The man who helped save New York City in the 1970s unveiled a drastic new fiscal plan today – one that pledges to bail out the state in five years through a combination of spending caps, bond selling and borrowing.
Lt. Gov. Richard Ravitch's proposal, which he drafted at the governor's behest, has already drawn staunch cries of disapproval from Mayor Michael Bloomberg for its reliance on borrowing what could be millions of dollars to help cover the ballooning deficit.
"If you borrow money to get through these times you postpone the pain for the following year and you'll have a bigger debt," Bloomberg said. "Then the year after, you'll project an even bigger debt. I just don't understand how that will really work."
The state faces a $9 billion deficit this year and is looking at a $15 billion shortfall for the following year. While Ravitch's plan would involve borrowing, it would place a cap on how much could be borrowed -- only $2 billion a year of the total budget -- to discourage legislators from using borrowing as an excuse to avoid making the tough decisions on where to reign in spending.
"I believe that a very limited amount of borrowing may be necessary to accomplish our goal," Ravitch said, adding that he hoped to restrict borrowing to the first three years of his five-year plan. "This is transitional borrowing, and the state can't do any borrowing without a budget."
For some immediate cash relief, Ravitch's proposal allows the state to sell bonds to help cover operating costs, but there's a catch: The bonds can only be sold once lawmakers produce a balanced budget. To further that end, the plan calls for the establishment of a five-member financial board that could give one official broad power to determine whether that's been done.
"We have to clean up this mess," Ravitch said. "Expenditures are growing faster than revenues and unless we realize that significant cuts in the budget are essential, we are going to be forced to deliver essential state services only by raising taxes and the economy of this state will not fare well if that's the long-term alternative."
Paterson said Tuesday the "control board" proposed by Ravitch would be an independent panel that would decide whether a budget deal struck by the Legislature and governor is balanced under uniform accounting rules. If not, the governor — or potentially another official such as the comptroller — would gain extraordinary powers to make final spending cuts and other decisions.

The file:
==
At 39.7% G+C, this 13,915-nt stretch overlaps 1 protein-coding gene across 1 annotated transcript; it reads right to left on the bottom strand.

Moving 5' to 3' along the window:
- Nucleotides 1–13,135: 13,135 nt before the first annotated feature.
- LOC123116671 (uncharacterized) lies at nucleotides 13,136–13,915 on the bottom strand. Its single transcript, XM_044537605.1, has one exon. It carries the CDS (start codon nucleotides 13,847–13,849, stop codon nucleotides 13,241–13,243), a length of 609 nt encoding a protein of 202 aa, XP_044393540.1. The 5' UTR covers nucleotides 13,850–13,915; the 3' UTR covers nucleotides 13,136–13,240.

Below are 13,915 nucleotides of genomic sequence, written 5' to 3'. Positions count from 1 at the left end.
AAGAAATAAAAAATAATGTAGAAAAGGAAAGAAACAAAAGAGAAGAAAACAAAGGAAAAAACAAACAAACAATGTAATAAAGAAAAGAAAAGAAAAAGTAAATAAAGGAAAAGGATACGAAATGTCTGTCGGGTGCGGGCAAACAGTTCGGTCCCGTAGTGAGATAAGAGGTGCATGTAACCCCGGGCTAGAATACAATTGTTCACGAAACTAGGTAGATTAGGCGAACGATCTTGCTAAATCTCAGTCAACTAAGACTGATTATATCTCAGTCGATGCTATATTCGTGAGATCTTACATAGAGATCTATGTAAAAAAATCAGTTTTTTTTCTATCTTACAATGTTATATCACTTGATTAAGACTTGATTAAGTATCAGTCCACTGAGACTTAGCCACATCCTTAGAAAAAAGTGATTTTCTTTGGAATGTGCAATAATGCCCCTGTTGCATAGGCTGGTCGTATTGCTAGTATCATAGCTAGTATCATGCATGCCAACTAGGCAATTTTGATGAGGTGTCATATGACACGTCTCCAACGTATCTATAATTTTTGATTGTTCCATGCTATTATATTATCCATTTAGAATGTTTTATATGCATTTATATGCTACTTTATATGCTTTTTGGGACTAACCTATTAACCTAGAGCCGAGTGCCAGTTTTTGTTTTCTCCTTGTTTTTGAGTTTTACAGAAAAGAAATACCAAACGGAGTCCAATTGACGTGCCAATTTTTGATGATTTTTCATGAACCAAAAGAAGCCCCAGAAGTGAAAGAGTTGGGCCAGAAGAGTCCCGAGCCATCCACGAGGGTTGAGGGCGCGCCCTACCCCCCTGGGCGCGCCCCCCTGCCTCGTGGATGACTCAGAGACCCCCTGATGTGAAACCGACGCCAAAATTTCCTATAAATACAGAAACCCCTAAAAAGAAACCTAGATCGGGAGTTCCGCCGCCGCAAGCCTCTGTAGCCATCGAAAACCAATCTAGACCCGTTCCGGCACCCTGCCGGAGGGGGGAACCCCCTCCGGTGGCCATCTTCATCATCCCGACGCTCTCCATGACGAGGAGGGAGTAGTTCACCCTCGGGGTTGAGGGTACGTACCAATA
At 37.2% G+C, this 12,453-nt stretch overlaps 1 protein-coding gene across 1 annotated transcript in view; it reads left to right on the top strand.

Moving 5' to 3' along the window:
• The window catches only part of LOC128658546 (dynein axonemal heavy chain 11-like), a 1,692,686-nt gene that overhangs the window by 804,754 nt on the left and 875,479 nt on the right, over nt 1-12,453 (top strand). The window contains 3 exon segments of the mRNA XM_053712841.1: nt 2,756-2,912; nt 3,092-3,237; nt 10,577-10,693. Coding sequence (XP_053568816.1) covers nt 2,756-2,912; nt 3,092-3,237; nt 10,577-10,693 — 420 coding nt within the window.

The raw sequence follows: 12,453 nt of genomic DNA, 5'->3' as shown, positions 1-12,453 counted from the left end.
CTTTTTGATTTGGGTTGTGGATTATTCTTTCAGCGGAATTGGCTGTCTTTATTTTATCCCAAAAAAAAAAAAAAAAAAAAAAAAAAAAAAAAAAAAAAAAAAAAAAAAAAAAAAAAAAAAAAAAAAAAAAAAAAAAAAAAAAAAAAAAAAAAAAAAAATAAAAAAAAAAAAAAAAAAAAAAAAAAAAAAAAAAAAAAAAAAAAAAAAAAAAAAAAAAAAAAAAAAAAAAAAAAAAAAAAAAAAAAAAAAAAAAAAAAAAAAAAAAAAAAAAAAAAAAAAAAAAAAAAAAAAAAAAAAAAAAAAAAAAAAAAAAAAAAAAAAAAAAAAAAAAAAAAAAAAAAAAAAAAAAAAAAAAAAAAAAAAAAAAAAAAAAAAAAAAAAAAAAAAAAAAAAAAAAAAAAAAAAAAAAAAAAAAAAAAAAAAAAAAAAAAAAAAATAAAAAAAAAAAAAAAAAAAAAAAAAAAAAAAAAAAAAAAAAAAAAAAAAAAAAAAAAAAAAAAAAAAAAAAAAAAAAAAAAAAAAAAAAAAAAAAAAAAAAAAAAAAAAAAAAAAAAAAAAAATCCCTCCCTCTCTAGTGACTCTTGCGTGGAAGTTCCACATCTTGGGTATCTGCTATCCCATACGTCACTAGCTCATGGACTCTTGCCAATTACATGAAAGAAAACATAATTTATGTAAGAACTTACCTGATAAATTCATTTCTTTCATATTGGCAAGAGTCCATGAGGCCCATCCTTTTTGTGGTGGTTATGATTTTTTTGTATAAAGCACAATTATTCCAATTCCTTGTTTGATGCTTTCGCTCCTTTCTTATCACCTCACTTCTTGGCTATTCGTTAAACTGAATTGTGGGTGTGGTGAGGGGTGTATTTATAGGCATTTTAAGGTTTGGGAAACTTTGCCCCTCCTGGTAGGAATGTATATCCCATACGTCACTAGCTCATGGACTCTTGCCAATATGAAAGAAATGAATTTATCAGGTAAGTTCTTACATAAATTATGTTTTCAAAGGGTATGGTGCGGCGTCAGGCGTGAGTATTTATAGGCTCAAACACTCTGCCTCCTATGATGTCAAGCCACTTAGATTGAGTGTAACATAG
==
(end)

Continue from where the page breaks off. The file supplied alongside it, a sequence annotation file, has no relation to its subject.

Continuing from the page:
Paterson said the idea, even if accepted, wouldn't likely be used this budget session.
But he said it could be critical in ending Albany's notorious overspending. He said recent spending has risen 8 percent annually while revenues increased just 3 percent a year, placing New Yorkers among the highest taxed Americans.
"I think what we are moving toward in this state is a shift in which there will be a final decider," Paterson said. "I think this whole idea that you can govern by committee is just not working where fiscal management is concerned."
But politics as usual can threaten the achievement of a timely, truly balanced budget, and Ravitch emphasized the state doesn't have time to entertain personal agendas.
"We're eating our seed corn. The real tragedy of running from crisis to crisis, year to year, is that we can afford less and less to invest in education and in economic development," he said. "If we don't get this budget in true structural balance, we're not going to have the opportunity to reinvest in the growth and the future of this state."
The idea has some tepid support.
"It's an interesting concept that's worthy of consideration," said Democratic Assembly Speaker Sheldon Silver. "He's worked hard to come up with a plan that works."
Ravitch also proposed the start of the fiscal year be changed from April 1 to June 30 to allow time to collect financial data.
The lieutenant governor has orchestrated economic recoveries before. Widely respected for his business acumen and negotiation skills, Ravitch has been credited with recapitalizing the poorly funded and maintained transit system in the late 1970s and early 1980s. He also transformed a near bankrupt state financing agency into a prosperous authority that completed tens of thousands of low-income apartments and recouped the state's credit.